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Best Web Hosts 2020: The best services for building websites, hosting WordPress and more from 96p per month

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Whether you’re starting your own website or looking for a better deal on hosting, we’ve picked out the best web hosts to get you moving

Social media has given everyone some presence on the web, but what if you want to go further than a tweet or status update? Say you want to start your own blog or website? For that, you’re going to need a web host that can give you the web space, connectivity, software and services that will help you build, launch and run your site.

Choosing one is more complex than you might think, though. There are hundreds of web hosts to choose from, offering several different types of hosting. Some are perfect for personal users or aimed at small businesses, while others are designed to support larger companies. You’ll also find that, while some web hosts try to make everything easy for less expert users, others require a higher level of knowledge. You really need to know what you’re getting into before signing up.

How to find the best web host for you

What kinds of web hosts are there?

Web hosting services come in four basic flavours – and you’ll often find that a host will offer a range of them at different price points. Which one you need will depend on what you’re trying to do.

Shared web hosting is the cheapest option. The company provides services for multiple customers running several websites on each of its physical servers, with each sharing CPU, RAM, storage and network resources. This sounds like a bad idea that will restrict performance – and that’s true if you’re running a massive online store or a large website such as Expert Reviews. But most personal and small-business sites don’t get anywhere near that level of traffic, in which case it’s unlikely you’ll ever find yourself constrained. That and the low costs mean shared web hosting is the right choice for most users.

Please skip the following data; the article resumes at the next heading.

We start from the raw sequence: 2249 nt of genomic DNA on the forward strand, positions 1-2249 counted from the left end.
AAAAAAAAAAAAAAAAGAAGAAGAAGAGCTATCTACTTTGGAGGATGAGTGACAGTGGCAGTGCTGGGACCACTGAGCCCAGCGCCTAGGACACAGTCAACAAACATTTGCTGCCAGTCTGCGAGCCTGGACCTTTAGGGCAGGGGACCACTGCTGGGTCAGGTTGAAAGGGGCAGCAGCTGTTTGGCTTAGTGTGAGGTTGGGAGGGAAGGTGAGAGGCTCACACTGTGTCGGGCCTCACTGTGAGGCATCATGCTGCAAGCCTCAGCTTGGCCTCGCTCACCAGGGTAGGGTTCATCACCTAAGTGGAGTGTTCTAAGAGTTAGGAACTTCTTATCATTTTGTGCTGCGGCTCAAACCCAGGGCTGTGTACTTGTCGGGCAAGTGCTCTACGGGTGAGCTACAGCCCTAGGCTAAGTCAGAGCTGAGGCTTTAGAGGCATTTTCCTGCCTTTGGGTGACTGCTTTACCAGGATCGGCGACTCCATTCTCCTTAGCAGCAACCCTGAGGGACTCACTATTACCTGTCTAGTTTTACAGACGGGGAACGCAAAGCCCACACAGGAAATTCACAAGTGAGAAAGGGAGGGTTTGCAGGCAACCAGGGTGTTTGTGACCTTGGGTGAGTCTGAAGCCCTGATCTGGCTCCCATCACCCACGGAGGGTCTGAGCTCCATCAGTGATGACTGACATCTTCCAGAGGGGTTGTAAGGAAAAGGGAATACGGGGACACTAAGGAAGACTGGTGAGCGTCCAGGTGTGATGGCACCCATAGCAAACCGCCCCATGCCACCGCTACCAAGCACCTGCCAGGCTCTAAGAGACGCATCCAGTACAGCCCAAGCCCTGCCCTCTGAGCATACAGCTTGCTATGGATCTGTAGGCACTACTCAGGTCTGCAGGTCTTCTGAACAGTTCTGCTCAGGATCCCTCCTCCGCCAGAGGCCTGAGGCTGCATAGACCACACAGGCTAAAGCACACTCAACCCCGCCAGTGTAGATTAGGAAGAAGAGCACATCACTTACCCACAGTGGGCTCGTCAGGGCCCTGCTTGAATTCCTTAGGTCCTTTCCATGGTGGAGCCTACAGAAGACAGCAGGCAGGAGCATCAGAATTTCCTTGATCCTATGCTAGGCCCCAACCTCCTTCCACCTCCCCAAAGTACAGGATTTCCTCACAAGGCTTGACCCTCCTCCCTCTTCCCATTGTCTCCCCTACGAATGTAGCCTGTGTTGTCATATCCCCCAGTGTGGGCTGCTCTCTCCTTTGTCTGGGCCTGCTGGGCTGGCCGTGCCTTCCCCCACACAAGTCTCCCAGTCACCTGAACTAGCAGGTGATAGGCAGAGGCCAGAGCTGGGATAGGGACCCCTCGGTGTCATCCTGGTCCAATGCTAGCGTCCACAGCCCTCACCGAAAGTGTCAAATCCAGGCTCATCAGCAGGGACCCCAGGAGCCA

Cloud web hosting is for more ambitious users or those who need to step up from their existing shared web hosting plan. Here, your website sits on a virtual cluster of servers. These still share resources, but the cluster can grow to use more if a particular website demands them, and this can happen automatically or on demand. You generally pay more, but you get better and more consistent performance, which means your website can handle a higher level of traffic without slowing down. With some providers there’s some overlap between shared and cloud services, so compare what you’re getting in terms of features and resources to make sure a bargain cloud host is really giving you more than you’d get from a basic shared package.

Dedicated servers and virtual private servers are more expensive options designed for larger websites and businesses. These give you higher, usually guaranteed performance and availability (which means your website is up and open for business, rather than down). Both services are usually more expensive and overkill for ordinary users, but ambitious startups might find the investment now pays off later when their site gets really busy.